Rocky Mountain Section - 61st Annual Meeting (11-13 May 2009)
Paper No. 6-9
Presentation Time: 4:00 PM-4:20 PM

PLEISTOCENE GLACIATIONS ON THE FISH LAKE PLATEAU, UTAH

MARCHETTI, David W., Geology Program, Western State College of Colorado, 600 N. Adams St, Gunnison, CO 81231, dmarchetti@western.edu, HARRIS, M.Scott, Department of Geology and Environmental Sciences, College of Charleston, Charleston, SC 29424, BAILEY, Christopher, Department of Geology, College of William & Mary, Williamsburg, VA 23187, and BERGMAN, Sarah, Geology, Carleton College, One North College Street, Northfield, MN 55057

The Fish Lake Plateau is located in south central Utah and is comprised of a group of high-elevation uplands underlain by Oligocene to Miocene aged volcanic rocks. Large areas of the Fish Lake Plateau were clearly glaciated during the Pleistocene. The Fish Lake Hightop likely hosted a small ice cap or permanent snow field that fed “outlet” glaciers that drained to the NE, ESE, and WSW. Several constrained cirques glacier complexes formed around the N and E periphery of the Hightop Plateau and isolated glaciers formed on the NW slope of Mt. Marvine and in the headwaters of U.M. Creek between Mt. Terrill, Mt. Marvine, and the U.M. Plateau. Well preserved terminal and latero-terminal moraines mark the furthest down slope advance of the last glacial event. The majority of these moraines have steep slopes (20–30°), relatively unweathered boulders, and only minimal soil development, suggesting they are Pinedale (~LGM, ~MIS 2) in age. In two locations, older accumulations of till with obvious to subtle morainal morphology are preserved down slope of the younger moraines. We determine cosmogenic 3He exposure ages for multiple boulders from the crests of six different moraines around the Fish Lake Plateau. We used a 3He production rate of 116 atoms/g/yr, scaled to each samples altitude and latitude (Lal, 1991), to calculate the exposure ages. The exposure ages were corrected for nucleogenic and mantle 3He using a suite of shielded samples and all the ages were corrected for possible snow shielding. The mean (± s.d.) exposure ages (excluding outliers) of four of the younger moraines range from 21.1±2.3 ka to 23.2±3.6 ka suggesting moraine stabilization during early Pinedale time. Exposure ages from the two older moraines are variable but somewhat suggestive of deposition during Bull Lake time (~MIS 6). ELA estimates for Pinedale age glaciers were determined using the AAR and THAR methods and range from 2950–3100 m. Comparison of modern climate conditions at the LGM ELA to a modern glacial envelope suggests that LGM summer temperatures were likely 8–12 °C colder than present and that winter snow packs were 1.5–4 times modern. More sophisticated paleoglacier modeling, additional exposure ages, and analysis of deep sediment cores from Fish Lake are forthcoming and will provide further insight into the Quaternary history of the Fish Lake Plateau.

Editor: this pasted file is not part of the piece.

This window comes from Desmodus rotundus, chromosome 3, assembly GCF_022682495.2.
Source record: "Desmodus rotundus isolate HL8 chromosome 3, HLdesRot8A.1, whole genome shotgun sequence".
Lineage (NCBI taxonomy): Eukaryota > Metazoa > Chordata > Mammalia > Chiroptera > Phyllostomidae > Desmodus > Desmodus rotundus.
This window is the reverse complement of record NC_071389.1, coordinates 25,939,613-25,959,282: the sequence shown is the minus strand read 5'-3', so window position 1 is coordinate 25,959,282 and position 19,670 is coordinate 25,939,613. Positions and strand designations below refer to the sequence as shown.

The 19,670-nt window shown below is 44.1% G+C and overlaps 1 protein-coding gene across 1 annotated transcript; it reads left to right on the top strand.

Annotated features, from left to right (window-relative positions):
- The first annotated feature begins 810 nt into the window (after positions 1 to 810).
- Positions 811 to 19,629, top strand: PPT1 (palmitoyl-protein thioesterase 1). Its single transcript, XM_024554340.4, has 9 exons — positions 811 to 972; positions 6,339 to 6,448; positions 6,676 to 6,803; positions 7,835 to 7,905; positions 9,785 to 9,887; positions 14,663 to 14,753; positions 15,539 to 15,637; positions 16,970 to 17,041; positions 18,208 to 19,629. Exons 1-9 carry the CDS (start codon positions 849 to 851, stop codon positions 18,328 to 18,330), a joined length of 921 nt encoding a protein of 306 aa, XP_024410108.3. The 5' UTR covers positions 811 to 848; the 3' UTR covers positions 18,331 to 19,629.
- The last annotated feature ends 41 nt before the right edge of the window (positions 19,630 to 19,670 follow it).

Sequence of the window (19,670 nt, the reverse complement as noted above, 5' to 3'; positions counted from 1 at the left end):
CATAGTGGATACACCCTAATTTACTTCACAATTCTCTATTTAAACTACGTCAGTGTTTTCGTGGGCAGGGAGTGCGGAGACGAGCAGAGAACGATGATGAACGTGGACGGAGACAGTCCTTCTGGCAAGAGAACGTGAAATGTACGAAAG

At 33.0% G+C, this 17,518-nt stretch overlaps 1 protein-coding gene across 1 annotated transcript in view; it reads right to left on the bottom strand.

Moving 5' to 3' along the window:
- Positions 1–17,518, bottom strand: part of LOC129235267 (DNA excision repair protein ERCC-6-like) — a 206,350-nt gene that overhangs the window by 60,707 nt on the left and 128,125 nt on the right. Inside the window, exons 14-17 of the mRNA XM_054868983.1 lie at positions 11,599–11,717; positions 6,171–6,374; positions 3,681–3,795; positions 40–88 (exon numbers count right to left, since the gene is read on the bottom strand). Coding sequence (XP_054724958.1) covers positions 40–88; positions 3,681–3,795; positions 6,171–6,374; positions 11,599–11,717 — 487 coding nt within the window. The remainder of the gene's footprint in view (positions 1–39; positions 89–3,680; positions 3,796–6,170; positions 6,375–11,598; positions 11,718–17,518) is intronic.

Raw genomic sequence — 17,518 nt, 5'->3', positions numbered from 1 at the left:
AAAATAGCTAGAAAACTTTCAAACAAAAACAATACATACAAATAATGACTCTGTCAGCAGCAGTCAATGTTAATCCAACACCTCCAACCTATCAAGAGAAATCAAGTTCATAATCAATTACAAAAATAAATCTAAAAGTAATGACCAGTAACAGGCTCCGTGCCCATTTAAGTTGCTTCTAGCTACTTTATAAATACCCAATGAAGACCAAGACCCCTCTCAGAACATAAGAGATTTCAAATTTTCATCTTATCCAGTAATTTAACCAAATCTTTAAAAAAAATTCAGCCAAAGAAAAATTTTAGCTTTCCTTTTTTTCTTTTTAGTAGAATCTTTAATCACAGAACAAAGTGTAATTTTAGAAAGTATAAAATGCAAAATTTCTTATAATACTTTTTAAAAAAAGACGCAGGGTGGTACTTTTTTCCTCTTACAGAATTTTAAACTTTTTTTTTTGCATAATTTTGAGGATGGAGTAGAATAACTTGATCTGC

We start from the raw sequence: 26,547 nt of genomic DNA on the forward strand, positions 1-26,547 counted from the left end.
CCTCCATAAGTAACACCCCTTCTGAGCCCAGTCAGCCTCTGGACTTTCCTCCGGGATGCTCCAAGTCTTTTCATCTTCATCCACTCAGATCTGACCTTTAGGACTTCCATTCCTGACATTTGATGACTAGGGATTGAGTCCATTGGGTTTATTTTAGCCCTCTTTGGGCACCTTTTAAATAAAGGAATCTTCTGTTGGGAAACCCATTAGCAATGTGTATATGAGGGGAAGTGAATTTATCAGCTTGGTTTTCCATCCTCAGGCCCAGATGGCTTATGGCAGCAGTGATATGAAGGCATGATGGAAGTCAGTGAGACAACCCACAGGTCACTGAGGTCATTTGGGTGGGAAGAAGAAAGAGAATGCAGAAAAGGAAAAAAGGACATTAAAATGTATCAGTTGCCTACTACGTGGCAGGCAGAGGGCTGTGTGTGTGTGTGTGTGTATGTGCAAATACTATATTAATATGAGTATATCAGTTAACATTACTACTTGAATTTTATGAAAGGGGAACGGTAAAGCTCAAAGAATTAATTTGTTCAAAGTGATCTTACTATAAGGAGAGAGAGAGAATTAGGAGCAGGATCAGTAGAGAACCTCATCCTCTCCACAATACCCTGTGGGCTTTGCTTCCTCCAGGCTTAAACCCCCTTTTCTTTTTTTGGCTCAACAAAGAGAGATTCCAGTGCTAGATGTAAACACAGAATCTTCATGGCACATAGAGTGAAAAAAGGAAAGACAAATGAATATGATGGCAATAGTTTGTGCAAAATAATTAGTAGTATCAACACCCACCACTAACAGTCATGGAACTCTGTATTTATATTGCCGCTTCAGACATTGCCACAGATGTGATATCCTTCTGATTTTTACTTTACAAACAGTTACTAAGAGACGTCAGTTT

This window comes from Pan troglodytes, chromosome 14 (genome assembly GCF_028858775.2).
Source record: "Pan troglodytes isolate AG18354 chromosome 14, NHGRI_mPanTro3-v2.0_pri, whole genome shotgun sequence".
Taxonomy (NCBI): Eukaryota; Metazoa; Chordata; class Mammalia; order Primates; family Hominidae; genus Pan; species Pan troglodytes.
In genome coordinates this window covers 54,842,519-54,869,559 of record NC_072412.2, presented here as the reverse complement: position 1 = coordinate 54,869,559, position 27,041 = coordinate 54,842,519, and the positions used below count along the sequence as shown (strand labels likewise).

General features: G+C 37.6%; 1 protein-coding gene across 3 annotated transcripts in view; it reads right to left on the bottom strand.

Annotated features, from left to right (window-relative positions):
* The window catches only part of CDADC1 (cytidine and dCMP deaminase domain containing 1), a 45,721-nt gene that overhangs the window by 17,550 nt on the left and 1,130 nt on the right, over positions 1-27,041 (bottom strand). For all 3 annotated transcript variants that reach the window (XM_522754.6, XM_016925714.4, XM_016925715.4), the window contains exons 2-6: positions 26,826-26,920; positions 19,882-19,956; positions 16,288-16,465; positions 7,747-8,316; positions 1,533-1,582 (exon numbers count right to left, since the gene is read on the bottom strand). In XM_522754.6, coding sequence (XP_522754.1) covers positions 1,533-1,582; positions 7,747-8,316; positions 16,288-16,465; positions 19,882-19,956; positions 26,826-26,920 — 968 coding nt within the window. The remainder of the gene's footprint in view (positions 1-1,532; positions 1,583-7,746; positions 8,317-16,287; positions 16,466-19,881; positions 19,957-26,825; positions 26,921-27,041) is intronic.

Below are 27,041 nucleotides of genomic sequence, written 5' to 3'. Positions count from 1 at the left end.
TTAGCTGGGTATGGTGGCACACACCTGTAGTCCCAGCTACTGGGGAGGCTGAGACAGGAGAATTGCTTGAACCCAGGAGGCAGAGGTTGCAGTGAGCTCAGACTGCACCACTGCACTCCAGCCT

Rocky Mountain Section - 61st Annual Meeting (11-13 May 2009)
General Information for this Meeting
Session No. 6
Getting a Better Handle on the “Dirt” Covering the Bedrock—Mapping and Dating of Surficial Deposits
Utah Valley University: LI 212
1:00 PM-5:00 PM, Monday, 11 May 2009

Geological Society of America Abstracts with Programs, Vol. 41, No. 6, p. 13

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